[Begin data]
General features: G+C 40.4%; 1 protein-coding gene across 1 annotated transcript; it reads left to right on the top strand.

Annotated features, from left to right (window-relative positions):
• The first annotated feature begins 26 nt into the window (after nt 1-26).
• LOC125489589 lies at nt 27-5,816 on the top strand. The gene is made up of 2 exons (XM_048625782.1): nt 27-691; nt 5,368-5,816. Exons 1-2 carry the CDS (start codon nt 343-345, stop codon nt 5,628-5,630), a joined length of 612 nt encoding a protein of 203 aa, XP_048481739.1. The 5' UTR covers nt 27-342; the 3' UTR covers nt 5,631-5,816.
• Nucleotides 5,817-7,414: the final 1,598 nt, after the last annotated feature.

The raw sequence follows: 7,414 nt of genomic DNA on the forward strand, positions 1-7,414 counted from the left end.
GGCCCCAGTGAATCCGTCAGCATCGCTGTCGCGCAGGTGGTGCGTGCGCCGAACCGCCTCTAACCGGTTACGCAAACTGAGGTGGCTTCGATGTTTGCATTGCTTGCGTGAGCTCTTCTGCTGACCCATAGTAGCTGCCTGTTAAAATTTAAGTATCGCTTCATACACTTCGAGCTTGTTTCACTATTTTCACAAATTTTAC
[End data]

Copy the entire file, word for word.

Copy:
General features: G+C 40.4%; 1 protein-coding gene across 1 annotated transcript; it reads left to right on the top strand.

Annotated features, from left to right (window-relative positions):
• The first annotated feature begins 26 nt into the window (after nt 1-26).
• LOC125489589 lies at nt 27-5,816 on the top strand. The gene is made up of 2 exons (XM_048625782.1): nt 27-691; nt 5,368-5,816. Exons 1-2 carry the CDS (start codon nt 343-345, stop codon nt 5,628-5,630), a joined length of 612 nt encoding a protein of 203 aa, XP_048481739.1. The 5' UTR covers nt 27-342; the 3' UTR covers nt 5,631-5,816.
• Nucleotides 5,817-7,414: the final 1,598 nt, after the last annotated feature.

The raw sequence follows: 7,414 nt of genomic DNA on the forward strand, positions 1-7,414 counted from the left end.
GGCCCCAGTGAATCCGTCAGCATCGCTGTCGCGCAGGTGGTGCGTGCGCCGAACCGCCTCTAACCGGTTACGCAAACTGAGGTGGCTTCGATGTTTGCATTGCTTGCGTGAGCTCTTCTGCTGACCCATAGTAGCTGCCTGTTAAAATTTAAGTATCGCTTCATACACTTCGAGCTTGTTTCACTATTTTCACAAATTTTAC